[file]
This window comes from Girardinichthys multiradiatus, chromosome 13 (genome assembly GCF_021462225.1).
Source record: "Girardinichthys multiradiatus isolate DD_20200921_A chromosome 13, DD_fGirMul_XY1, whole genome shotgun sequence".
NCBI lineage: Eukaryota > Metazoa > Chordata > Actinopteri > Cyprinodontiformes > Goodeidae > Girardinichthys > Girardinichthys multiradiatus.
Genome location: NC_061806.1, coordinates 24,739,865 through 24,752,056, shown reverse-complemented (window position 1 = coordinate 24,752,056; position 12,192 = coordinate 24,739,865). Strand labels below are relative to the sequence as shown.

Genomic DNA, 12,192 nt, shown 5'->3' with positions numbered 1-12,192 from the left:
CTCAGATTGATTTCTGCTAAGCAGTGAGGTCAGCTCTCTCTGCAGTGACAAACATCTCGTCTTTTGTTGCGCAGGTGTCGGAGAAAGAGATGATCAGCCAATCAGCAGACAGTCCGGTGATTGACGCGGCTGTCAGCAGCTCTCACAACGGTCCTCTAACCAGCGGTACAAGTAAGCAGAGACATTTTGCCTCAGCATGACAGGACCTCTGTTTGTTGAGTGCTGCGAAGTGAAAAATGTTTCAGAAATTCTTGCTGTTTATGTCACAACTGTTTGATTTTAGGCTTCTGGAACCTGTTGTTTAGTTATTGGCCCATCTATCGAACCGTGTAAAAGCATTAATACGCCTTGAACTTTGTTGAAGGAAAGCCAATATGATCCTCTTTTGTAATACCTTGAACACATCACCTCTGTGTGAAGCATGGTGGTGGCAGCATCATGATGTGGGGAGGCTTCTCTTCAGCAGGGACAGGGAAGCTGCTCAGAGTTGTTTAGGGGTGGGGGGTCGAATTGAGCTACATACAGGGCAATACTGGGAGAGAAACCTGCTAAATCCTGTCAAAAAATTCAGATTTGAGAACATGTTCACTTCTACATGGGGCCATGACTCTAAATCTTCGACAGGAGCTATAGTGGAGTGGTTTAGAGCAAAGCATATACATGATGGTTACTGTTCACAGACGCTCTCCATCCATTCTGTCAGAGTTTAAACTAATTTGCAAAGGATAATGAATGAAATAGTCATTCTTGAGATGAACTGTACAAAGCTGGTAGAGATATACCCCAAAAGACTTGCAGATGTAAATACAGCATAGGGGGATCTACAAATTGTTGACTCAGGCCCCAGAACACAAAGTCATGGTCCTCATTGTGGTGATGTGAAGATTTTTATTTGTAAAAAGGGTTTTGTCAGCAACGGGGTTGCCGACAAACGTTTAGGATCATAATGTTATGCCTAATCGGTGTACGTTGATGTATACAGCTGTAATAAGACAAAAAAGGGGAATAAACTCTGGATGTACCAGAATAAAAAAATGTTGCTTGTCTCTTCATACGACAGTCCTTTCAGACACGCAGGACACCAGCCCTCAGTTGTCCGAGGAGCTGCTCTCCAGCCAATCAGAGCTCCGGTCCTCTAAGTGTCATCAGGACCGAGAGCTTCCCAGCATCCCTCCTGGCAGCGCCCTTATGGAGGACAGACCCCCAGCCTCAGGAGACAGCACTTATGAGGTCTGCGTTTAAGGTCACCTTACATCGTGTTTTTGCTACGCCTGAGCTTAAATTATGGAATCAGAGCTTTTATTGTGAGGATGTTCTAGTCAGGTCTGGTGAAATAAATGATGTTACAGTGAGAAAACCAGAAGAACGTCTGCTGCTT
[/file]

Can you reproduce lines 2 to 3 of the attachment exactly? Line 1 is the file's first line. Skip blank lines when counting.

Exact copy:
Source record: "Girardinichthys multiradiatus isolate DD_20200921_A chromosome 13, DD_fGirMul_XY1, whole genome shotgun sequence".
NCBI lineage: Eukaryota > Metazoa > Chordata > Actinopteri > Cyprinodontiformes > Goodeidae > Girardinichthys > Girardinichthys multiradiatus.